Dutasteride (Avodart)

Dutasteride is a selective inhibitor of the type 1 and type 2 isoforms of 5-alpha-reductase, which converts testosterone into 5-alpha-DHT, causing serum DHT levels to decrease.

Nonsteroidal Anti-Inflammatory Agents

Class Summary

These agents inhibit the action of cyclooxygenase, which results in decrease of prostaglandin synthesis.

Ibuprofen (Motrin, Advil, Caldolor)

Ibuprofen is the drug of choice for patients with mild to moderate pain. It inhibits inflammatory reactions and pain by decreasing prostaglandin synthesis. It also has anti-inflammatory and antipyretic properties. Ibuprofen is available in 200-, 400-, 600-, and 800-mg doses.


Class Summary

These agents are indicated for symptomatic relief of pain, burning, urgency, and frequency associated with prostatitis.

Diazepam (Valium, Diastat)

Diazepam depresses all levels of the CNS (eg, limbic, reticular formation), possibly by increasing activity of gamma-aminobutyric acid (GABA). It is available as 2-, 5-, and 10-mg doses.

Interstitial Cystitis Agents

Class Summary

For symptomatic relief of pain, burning, urgency, and frequency associated with prostatitis.

Pentosan polysulfate sodium (Elmiron)

A heparinlike derivative of macromolecular carbohydrate that resembles glycosaminoglycans, this agent has anticoagulant and fibrinolytic properties. Its mechanism of action is unknown but it may act to prevent irritative or noxious stimuli in the bladder by inhibiting mucosal cell wall permeability.

Dimethyl sulfoxide (Rimso-50)

This agent is converted to dimethyl sulfone and dimethyl sulfide in vivo. It is used intravesically to treat symptoms of interstitial cystitis. When administered intravesically, patients often report a garliclike taste.


Class Summary

These agents reduce uric acid levels. They have no analgesic or anti-inflammatory activity.

Allopurinol (Zyloprim, Aloprim)

Allopurinol inhibits xanthine oxidase, the enzyme that synthesizes uric acid from hypoxanthine. It reduces synthesis of uric acid without disrupting biosynthesis of vital purines.

Flower Pollens

Class Summary

Pollen (male flower microspore) enables plant reproduction. Produced in anthers of the flower. May have effects on inflammatory response.

Cernitin pollen extract (Cernilton, Cervital, PollenAid)

This product may have anti-inflammatory activity.

Muscle relaxants

Class Summary

These agents are helpful in relieving discomfort associated with tonically contracted muscles.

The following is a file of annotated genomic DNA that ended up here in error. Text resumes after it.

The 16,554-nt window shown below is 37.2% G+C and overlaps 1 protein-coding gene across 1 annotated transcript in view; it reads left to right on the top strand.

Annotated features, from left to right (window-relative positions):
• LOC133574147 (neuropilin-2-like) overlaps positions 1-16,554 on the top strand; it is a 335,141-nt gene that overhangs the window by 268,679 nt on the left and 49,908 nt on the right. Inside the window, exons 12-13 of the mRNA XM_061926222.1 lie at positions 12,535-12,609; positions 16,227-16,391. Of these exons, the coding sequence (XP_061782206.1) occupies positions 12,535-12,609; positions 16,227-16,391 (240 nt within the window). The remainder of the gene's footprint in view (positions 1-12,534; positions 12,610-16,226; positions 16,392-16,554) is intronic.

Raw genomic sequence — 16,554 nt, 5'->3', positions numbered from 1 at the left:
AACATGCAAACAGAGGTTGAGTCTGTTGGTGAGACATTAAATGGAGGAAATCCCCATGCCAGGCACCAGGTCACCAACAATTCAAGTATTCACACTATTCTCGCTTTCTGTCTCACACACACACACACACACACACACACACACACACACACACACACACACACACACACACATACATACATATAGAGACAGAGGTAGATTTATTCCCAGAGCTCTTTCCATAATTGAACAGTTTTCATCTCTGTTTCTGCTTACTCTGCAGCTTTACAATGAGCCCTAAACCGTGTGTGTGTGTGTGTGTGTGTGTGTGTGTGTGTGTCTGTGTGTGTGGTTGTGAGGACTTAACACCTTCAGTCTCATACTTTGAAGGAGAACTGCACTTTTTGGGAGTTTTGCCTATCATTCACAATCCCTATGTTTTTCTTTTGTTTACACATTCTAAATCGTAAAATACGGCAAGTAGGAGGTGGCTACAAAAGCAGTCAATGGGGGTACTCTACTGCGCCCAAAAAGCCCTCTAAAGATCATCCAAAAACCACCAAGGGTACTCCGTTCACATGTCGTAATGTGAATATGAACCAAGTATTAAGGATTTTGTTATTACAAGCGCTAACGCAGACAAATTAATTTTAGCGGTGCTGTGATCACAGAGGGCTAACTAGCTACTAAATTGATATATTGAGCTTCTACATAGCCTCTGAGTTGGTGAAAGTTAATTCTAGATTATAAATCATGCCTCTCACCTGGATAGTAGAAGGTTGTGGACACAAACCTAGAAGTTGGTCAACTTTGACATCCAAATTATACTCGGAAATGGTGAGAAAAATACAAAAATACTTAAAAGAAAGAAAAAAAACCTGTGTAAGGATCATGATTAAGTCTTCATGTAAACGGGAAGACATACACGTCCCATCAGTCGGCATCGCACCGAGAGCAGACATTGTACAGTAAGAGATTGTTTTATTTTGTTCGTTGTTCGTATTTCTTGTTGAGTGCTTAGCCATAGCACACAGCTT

Methocarbamol (Robaxin)

Methocarbamol reduces nerve impulse transmission from spinal cord to skeletal muscle

Cyclobenzaprine (Flexeril, Amrix, Fexmid)

Cyclobenzaprine is a skeletal muscle relaxant that acts centrally and reduces motor activity of tonic somatic origins, influencing both alpha and gamma motor neurons. It is structurally related to tricyclic antidepressants and thus carries some similar liabilities.

Anticholinergic agents

Class Summary

These agents are used for treatment of overactive bladder to prevent associated symptoms of urinary frequency, urgency, and incontinence.

Tolterodine tartrate (Detrol, Detrol LA)

A competitive muscarinic receptor antagonist for overactive bladder, tolterodine differs from other anticholinergic types in that it has selectivity for urinary bladder over salivary glands. It exhibits high specificity for muscarinic receptors and has minimal activity or affinity for other neurotransmitter receptors and other potential targets, such as calcium channels.

Anticonvulsants, Other

Class Summary

Anticonvulsants used as neuropathic analgesics may be helpful, because myofascial pain may at its core be a spinal-mediated disorder affected by neuropathic dysfunction. Gabapentin has been shown to be effective in treating myofascial and neuropathic pain.

Gabapentin (Neurontin)

Gabapentin is a membrane stabilizer. It is a structural analogue of the inhibitory neurotransmitter gamma-aminobutyric acid (GABA), but, paradoxically, it is thought not to exert an effect on GABA receptors. Gabapentin appears to exert action via the alpha(2)delta1 and alpha(2)delta2 auxiliary subunits of voltage-gaited calcium channels. It is used to manage pain and provide sedation in neuropathic pain.

Titration to effect occurs over several days (300 mg on day 1, 300 mg twice on day 2, and 300 mg 3 times on day 3).

Tricyclic Antidepressants

Class Summary

Tricyclic antidepressants are commonly used for chronic pain. They help to treat insomnia and reduce painful dysesthesia. These agents treat nociceptive and neuropathic pain syndromes.


Amitriptyline inhibits the reuptake of serotonin and/or norepinephrine at the presynaptic neuronal membrane, which increases their concentration in the central nervous system (CNS). Amitriptyline may increase or prolong neuronal activity, since the reuptake of these biogenic amines is important physiologically in terminating transmitting activity.